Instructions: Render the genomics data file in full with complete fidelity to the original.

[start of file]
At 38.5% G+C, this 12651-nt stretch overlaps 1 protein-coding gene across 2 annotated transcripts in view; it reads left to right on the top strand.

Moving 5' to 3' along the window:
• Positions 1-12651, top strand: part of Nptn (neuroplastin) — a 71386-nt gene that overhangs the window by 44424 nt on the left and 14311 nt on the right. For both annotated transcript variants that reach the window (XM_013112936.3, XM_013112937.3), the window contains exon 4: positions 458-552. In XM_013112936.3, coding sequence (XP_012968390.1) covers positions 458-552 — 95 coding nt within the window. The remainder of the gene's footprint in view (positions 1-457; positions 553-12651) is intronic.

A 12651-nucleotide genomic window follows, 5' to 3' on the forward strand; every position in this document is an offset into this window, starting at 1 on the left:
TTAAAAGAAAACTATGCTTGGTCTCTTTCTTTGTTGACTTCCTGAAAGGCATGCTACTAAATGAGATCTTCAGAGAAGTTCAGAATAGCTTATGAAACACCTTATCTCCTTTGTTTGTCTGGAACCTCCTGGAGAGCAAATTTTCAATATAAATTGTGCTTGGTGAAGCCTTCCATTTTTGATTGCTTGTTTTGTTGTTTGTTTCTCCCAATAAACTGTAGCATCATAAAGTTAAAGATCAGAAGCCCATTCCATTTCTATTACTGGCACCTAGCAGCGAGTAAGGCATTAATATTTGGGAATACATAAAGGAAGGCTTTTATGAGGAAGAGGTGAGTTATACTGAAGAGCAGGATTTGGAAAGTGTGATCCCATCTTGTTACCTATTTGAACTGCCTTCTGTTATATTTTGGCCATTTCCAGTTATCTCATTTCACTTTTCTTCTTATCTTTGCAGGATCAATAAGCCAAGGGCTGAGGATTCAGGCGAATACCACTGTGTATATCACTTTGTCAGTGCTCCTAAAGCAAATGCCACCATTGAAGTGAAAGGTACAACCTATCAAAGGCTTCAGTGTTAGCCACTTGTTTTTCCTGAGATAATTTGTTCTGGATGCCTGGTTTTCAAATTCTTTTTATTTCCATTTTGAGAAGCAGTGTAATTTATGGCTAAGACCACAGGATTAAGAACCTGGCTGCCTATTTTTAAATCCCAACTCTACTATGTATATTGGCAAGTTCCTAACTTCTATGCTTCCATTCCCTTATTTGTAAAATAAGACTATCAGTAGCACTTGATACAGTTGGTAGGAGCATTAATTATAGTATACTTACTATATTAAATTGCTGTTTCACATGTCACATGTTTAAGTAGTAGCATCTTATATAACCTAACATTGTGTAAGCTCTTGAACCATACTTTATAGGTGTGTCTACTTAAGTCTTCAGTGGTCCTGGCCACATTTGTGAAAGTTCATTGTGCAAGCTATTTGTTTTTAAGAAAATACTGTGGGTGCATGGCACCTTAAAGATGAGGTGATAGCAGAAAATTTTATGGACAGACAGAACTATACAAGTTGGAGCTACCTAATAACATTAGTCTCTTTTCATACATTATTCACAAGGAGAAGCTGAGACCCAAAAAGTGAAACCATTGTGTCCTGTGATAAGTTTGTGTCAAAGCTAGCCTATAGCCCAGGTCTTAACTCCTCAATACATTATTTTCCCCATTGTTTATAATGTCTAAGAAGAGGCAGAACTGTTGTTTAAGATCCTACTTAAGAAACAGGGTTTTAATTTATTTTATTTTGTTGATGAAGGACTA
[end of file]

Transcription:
At 38.5% G+C, this 12651-nt stretch overlaps 1 protein-coding gene across 2 annotated transcripts in view; it reads left to right on the top strand.

Moving 5' to 3' along the window:
• Positions 1-12651, top strand: part of Nptn (neuroplastin) — a 71386-nt gene that overhangs the window by 44424 nt on the left and 14311 nt on the right. For both annotated transcript variants that reach the window (XM_013112936.3, XM_013112937.3), the window contains exon 4: positions 458-552. In XM_013112936.3, coding sequence (XP_012968390.1) covers positions 458-552 — 95 coding nt within the window. The remainder of the gene's footprint in view (positions 1-457; positions 553-12651) is intronic.

A 12651-nucleotide genomic window follows, 5' to 3' on the forward strand; every position in this document is an offset into this window, starting at 1 on the left:
TTAAAAGAAAACTATGCTTGGTCTCTTTCTTTGTTGACTTCCTGAAAGGCATGCTACTAAATGAGATCTTCAGAGAAGTTCAGAATAGCTTATGAAACACCTTATCTCCTTTGTTTGTCTGGAACCTCCTGGAGAGCAAATTTTCAATATAAATTGTGCTTGGTGAAGCCTTCCATTTTTGATTGCTTGTTTTGTTGTTTGTTTCTCCCAATAAACTGTAGCATCATAAAGTTAAAGATCAGAAGCCCATTCCATTTCTATTACTGGCACCTAGCAGCGAGTAAGGCATTAATATTTGGGAATACATAAAGGAAGGCTTTTATGAGGAAGAGGTGAGTTATACTGAAGAGCAGGATTTGGAAAGTGTGATCCCATCTTGTTACCTATTTGAACTGCCTTCTGTTATATTTTGGCCATTTCCAGTTATCTCATTTCACTTTTCTTCTTATCTTTGCAGGATCAATAAGCCAAGGGCTGAGGATTCAGGCGAATACCACTGTGTATATCACTTTGTCAGTGCTCCTAAAGCAAATGCCACCATTGAAGTGAAAGGTACAACCTATCAAAGGCTTCAGTGTTAGCCACTTGTTTTTCCTGAGATAATTTGTTCTGGATGCCTGGTTTTCAAATTCTTTTTATTTCCATTTTGAGAAGCAGTGTAATTTATGGCTAAGACCACAGGATTAAGAACCTGGCTGCCTATTTTTAAATCCCAACTCTACTATGTATATTGGCAAGTTCCTAACTTCTATGCTTCCATTCCCTTATTTGTAAAATAAGACTATCAGTAGCACTTGATACAGTTGGTAGGAGCATTAATTATAGTATACTTACTATATTAAATTGCTGTTTCACATGTCACATGTTTAAGTAGTAGCATCTTATATAACCTAACATTGTGTAAGCTCTTGAACCATACTTTATAGGTGTGTCTACTTAAGTCTTCAGTGGTCCTGGCCACATTTGTGAAAGTTCATTGTGCAAGCTATTTGTTTTTAAGAAAATACTGTGGGTGCATGGCACCTTAAAGATGAGGTGATAGCAGAAAATTTTATGGACAGACAGAACTATACAAGTTGGAGCTACCTAATAACATTAGTCTCTTTTCATACATTATTCACAAGGAGAAGCTGAGACCCAAAAAGTGAAACCATTGTGTCCTGTGATAAGTTTGTGTCAAAGCTAGCCTATAGCCCAGGTCTTAACTCCTCAATACATTATTTTCCCCATTGTTTATAATGTCTAAGAAGAGGCAGAACTGTTGTTTAAGATCCTACTTAAGAAACAGGGTTTTAATTTATTTTATTTTGTTGATGAAGGACTA